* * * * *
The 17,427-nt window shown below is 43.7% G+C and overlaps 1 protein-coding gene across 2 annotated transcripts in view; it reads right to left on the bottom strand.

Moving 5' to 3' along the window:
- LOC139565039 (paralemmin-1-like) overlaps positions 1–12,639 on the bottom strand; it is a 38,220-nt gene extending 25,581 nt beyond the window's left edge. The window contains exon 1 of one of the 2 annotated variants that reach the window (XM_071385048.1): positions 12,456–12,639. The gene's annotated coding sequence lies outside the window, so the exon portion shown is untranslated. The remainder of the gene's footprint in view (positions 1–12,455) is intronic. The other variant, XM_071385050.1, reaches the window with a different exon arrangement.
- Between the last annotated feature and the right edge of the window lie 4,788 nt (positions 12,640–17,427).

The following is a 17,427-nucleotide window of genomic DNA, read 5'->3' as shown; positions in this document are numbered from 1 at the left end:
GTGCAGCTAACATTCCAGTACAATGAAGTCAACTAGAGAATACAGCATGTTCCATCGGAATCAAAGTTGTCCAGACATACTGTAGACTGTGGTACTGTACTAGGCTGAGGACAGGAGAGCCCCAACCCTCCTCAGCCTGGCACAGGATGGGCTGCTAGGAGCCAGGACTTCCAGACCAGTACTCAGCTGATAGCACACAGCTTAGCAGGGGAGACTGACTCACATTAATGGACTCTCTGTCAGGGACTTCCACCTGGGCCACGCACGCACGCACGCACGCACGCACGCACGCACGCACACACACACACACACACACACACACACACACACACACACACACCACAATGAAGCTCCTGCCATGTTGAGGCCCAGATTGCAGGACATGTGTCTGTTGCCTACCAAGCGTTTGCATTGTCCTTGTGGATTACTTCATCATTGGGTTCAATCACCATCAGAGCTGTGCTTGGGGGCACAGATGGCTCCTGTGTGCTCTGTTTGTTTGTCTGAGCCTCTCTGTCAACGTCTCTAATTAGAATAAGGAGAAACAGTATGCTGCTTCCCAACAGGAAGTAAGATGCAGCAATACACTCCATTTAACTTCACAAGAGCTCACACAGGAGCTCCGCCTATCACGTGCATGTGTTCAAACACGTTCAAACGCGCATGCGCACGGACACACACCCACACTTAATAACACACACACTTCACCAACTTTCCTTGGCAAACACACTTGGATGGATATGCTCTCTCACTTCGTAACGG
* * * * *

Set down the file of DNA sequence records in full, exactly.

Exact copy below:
The 17,427-nt window shown below is 43.7% G+C and overlaps 1 protein-coding gene across 2 annotated transcripts in view; it reads right to left on the bottom strand.

Moving 5' to 3' along the window:
- LOC139565039 (paralemmin-1-like) overlaps positions 1–12,639 on the bottom strand; it is a 38,220-nt gene extending 25,581 nt beyond the window's left edge. The window contains exon 1 of one of the 2 annotated variants that reach the window (XM_071385048.1): positions 12,456–12,639. The gene's annotated coding sequence lies outside the window, so the exon portion shown is untranslated. The remainder of the gene's footprint in view (positions 1–12,455) is intronic. The other variant, XM_071385050.1, reaches the window with a different exon arrangement.
- Between the last annotated feature and the right edge of the window lie 4,788 nt (positions 12,640–17,427).

The following is a 17,427-nucleotide window of genomic DNA, read 5'->3' as shown; positions in this document are numbered from 1 at the left end:
GTGCAGCTAACATTCCAGTACAATGAAGTCAACTAGAGAATACAGCATGTTCCATCGGAATCAAAGTTGTCCAGACATACTGTAGACTGTGGTACTGTACTAGGCTGAGGACAGGAGAGCCCCAACCCTCCTCAGCCTGGCACAGGATGGGCTGCTAGGAGCCAGGACTTCCAGACCAGTACTCAGCTGATAGCACACAGCTTAGCAGGGGAGACTGACTCACATTAATGGACTCTCTGTCAGGGACTTCCACCTGGGCCACGCACGCACGCACGCACGCACGCACGCACGCACGCACACACACACACACACACACACACACACACACACACACACACACCACAATGAAGCTCCTGCCATGTTGAGGCCCAGATTGCAGGACATGTGTCTGTTGCCTACCAAGCGTTTGCATTGTCCTTGTGGATTACTTCATCATTGGGTTCAATCACCATCAGAGCTGTGCTTGGGGGCACAGATGGCTCCTGTGTGCTCTGTTTGTTTGTCTGAGCCTCTCTGTCAACGTCTCTAATTAGAATAAGGAGAAACAGTATGCTGCTTCCCAACAGGAAGTAAGATGCAGCAATACACTCCATTTAACTTCACAAGAGCTCACACAGGAGCTCCGCCTATCACGTGCATGTGTTCAAACACGTTCAAACGCGCATGCGCACGGACACACACCCACACTTAATAACACACACACTTCACCAACTTTCCTTGGCAAACACACTTGGATGGATATGCTCTCTCACTTCGTAACGG